- Ocean currents don’t flow due north or due south because of the coriolis force caused by the earth’s rotation. This deflects the currents to the right in the northern hemisphere and to the left in the southern hemisphere.
- Uneven heating produces density differences in the oceans.
- Cold dense polar water sinks, then spreads towards the equator where it pushes up the less dense warmer water which moves off towards the polar areas.
The diagram below shows variations in global temperature over the past 100 years. Note that the y-axis shows the difference in degrees Celsius from the 1900 mean (average) temperature.
Global mean surface temperature 1900-2000
You may be asked to describe what a line graph like this shows. Broadly, this graph shows that the overall trend is a rise in global surface temperature from 1900 to 2000.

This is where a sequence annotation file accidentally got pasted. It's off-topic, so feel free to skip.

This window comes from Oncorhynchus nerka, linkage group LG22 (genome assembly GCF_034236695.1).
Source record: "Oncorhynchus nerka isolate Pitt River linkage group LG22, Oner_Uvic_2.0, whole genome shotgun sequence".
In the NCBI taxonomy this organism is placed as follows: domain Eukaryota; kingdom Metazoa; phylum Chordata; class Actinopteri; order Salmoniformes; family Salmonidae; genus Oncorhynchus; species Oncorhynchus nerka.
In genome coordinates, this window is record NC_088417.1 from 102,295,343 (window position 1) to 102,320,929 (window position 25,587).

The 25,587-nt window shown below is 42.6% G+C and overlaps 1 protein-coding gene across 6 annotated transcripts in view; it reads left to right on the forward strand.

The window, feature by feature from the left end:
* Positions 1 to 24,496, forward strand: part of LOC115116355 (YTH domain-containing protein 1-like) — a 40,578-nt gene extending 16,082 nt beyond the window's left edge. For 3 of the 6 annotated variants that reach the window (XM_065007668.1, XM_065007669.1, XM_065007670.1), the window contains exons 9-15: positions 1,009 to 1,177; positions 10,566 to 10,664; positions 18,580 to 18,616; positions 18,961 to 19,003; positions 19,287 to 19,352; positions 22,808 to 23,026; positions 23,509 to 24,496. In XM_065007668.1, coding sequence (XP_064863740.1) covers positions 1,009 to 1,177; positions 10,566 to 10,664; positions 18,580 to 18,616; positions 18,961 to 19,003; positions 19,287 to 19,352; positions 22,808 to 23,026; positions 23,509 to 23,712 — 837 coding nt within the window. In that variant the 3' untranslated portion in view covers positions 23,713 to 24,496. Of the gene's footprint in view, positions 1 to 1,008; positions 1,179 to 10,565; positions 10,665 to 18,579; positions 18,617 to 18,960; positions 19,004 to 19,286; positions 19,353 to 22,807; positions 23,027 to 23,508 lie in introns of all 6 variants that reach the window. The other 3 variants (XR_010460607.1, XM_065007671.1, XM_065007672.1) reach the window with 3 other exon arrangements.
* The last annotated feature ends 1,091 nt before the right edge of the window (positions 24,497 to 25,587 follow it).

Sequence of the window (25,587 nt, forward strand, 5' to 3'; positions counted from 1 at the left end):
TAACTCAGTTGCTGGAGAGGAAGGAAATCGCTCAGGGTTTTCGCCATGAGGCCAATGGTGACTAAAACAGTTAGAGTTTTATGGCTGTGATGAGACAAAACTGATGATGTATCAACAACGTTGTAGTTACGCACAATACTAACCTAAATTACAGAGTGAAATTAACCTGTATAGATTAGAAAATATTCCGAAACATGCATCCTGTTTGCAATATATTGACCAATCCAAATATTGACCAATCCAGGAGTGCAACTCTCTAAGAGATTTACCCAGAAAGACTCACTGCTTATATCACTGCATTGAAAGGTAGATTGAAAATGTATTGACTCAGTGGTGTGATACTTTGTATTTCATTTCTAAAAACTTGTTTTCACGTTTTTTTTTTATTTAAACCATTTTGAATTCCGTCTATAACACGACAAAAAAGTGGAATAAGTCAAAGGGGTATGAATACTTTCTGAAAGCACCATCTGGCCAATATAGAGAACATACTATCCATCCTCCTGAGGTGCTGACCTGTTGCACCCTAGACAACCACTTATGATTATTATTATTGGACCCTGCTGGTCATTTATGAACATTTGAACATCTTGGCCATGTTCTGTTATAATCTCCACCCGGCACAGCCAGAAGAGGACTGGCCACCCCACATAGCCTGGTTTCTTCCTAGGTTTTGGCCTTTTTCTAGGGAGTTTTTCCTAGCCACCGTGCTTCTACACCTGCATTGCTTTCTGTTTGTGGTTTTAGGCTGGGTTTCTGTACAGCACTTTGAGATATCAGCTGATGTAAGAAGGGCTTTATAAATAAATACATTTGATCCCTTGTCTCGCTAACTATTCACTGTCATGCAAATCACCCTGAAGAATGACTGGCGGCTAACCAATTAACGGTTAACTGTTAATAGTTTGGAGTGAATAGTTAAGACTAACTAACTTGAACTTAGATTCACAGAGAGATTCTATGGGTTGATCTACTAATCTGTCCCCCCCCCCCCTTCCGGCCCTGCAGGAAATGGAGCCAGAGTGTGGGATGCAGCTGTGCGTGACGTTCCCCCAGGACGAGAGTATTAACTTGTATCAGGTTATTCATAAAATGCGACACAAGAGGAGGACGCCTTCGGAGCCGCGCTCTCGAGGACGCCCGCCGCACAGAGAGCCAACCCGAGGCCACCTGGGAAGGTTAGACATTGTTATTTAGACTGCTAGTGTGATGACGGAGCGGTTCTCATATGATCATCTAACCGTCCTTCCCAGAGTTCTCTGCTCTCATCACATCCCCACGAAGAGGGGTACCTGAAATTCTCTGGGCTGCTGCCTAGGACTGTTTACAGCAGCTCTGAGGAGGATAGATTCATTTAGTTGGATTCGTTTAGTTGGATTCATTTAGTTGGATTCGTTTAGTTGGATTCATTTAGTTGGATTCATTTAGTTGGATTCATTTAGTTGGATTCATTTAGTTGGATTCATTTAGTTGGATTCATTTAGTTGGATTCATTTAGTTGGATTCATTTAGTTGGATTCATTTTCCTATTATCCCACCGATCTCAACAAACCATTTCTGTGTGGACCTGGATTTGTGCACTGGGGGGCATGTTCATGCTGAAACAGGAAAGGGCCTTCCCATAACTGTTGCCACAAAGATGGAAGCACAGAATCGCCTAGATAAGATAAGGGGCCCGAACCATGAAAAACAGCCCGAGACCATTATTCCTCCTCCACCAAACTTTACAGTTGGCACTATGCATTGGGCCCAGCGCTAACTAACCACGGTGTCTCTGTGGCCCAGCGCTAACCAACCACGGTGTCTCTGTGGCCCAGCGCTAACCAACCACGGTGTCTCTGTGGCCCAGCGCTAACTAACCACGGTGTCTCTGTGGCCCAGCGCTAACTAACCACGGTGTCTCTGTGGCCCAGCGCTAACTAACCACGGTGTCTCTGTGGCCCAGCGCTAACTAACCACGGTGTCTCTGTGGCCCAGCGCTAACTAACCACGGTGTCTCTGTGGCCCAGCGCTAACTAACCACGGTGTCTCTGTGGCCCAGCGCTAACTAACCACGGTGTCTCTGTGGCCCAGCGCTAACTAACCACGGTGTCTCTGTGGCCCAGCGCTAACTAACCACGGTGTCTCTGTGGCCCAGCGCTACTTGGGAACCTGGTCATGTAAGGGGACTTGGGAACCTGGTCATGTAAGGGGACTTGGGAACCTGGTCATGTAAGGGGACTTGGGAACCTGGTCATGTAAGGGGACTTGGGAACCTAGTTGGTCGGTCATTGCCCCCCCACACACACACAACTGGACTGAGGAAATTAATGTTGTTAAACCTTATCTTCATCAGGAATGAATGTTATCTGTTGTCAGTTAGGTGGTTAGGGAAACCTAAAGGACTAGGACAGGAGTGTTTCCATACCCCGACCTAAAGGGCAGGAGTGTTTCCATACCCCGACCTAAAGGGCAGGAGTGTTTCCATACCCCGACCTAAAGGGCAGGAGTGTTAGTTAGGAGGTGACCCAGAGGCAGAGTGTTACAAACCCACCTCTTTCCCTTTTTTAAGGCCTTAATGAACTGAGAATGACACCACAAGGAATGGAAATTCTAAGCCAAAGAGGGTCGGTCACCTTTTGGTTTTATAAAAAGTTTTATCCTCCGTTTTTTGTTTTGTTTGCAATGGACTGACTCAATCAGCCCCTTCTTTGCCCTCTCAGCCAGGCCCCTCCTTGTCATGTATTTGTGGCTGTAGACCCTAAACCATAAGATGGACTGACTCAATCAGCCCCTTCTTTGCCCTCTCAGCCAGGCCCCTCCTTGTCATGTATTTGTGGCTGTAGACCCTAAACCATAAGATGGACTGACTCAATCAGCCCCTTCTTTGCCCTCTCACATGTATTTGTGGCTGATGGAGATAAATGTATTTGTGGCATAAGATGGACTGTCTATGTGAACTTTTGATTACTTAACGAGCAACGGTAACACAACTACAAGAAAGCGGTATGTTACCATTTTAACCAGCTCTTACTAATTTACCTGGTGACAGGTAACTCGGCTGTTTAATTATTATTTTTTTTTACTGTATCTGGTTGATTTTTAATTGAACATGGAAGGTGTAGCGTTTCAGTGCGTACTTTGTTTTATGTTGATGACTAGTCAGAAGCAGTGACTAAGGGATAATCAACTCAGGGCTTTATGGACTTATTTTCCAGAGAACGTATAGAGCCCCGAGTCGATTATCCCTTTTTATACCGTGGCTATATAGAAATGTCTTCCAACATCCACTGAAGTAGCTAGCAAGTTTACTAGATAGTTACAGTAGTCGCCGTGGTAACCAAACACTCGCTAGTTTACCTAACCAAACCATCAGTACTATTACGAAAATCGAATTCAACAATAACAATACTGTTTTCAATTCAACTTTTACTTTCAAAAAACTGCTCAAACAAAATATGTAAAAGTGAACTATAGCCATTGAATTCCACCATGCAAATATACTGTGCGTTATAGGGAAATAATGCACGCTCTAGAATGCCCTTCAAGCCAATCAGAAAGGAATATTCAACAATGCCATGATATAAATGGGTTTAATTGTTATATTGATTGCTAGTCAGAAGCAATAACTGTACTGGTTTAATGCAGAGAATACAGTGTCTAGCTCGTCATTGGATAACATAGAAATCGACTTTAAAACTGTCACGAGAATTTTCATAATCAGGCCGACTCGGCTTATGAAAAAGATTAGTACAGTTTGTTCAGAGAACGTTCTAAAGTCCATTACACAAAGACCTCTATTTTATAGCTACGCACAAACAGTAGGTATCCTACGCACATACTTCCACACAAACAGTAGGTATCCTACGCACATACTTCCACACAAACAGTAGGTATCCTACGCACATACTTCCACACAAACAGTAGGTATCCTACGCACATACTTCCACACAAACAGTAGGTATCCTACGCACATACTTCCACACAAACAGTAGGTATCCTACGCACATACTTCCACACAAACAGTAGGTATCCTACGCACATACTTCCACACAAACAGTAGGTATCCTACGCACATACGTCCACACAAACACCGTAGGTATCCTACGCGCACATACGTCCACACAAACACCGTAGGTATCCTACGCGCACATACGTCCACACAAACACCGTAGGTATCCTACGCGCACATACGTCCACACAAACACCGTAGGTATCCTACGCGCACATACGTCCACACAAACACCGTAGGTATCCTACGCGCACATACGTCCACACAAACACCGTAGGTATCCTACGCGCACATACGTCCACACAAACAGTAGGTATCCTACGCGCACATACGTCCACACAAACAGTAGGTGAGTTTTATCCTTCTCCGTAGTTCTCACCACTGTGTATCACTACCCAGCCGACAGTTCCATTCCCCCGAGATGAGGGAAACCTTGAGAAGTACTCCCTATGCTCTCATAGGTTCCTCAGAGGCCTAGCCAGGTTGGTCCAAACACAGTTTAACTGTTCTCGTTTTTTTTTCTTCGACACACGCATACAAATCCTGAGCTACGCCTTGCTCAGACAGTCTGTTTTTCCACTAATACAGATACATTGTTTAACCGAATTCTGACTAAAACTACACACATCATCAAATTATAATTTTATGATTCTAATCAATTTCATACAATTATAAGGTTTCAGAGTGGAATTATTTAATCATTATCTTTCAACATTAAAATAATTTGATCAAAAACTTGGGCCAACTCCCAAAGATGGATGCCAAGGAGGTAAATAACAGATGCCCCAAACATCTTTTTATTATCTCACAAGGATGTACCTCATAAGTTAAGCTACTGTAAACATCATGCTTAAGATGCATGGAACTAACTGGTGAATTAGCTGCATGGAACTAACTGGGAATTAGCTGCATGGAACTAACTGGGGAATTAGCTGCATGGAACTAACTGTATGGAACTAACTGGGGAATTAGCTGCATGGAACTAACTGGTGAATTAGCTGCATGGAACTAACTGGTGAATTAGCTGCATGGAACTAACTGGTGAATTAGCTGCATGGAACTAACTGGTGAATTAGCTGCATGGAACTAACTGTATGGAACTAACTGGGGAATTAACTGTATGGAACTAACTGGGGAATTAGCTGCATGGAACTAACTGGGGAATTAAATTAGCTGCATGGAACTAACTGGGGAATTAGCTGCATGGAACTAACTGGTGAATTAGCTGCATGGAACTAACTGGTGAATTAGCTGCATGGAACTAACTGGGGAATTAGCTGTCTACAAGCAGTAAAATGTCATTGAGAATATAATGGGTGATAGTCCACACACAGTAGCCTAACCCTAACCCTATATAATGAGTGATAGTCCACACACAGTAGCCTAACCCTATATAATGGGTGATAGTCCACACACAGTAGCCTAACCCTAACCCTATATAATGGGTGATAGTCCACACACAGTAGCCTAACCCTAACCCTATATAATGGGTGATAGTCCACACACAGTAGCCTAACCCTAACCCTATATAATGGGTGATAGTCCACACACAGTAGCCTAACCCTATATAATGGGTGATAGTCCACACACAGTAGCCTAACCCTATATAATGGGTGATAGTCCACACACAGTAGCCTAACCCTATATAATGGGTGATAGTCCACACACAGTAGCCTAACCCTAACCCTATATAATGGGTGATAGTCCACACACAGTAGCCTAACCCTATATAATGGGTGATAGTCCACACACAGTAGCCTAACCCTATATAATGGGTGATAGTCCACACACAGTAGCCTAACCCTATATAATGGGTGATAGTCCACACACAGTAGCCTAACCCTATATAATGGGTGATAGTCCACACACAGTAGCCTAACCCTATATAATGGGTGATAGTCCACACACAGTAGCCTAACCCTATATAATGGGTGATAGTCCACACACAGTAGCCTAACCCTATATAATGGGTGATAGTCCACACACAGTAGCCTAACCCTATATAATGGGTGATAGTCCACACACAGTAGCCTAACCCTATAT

In more detail it shows:
- there was a drop in mean (average) temperature of 0.1 degree in the first 10 years of the 20th century
- the temperature then increased, reaching 0.3 degrees above the 1900 mean by 1940
- the average temperature then dropped back to 0.2 degrees above the 1900 figure by 1950 and fluctuated around that figure until 1975
- in the past 25 years of the century the temperature rose rapidly to 0.7 degrees higher than 1900 by the year 2000
Remember that the gradient of this line graph shows how quickly or slowly the temperature is changing – the steeper the slope, the faster the change.
The temperature varied due to a combination of physical and human factors.
Physical causes of global warming and cooling include:
- variations in solar energy – sunspot activity raises global temperature
- volcanic eruptions – large quantities of volcanic dust in the atmosphere shield the earth from incoming insolation, lowering global temperature. For example, the eruption of Mount Pinatubo in 1991 caused a dip in global temperatures in the early 1990s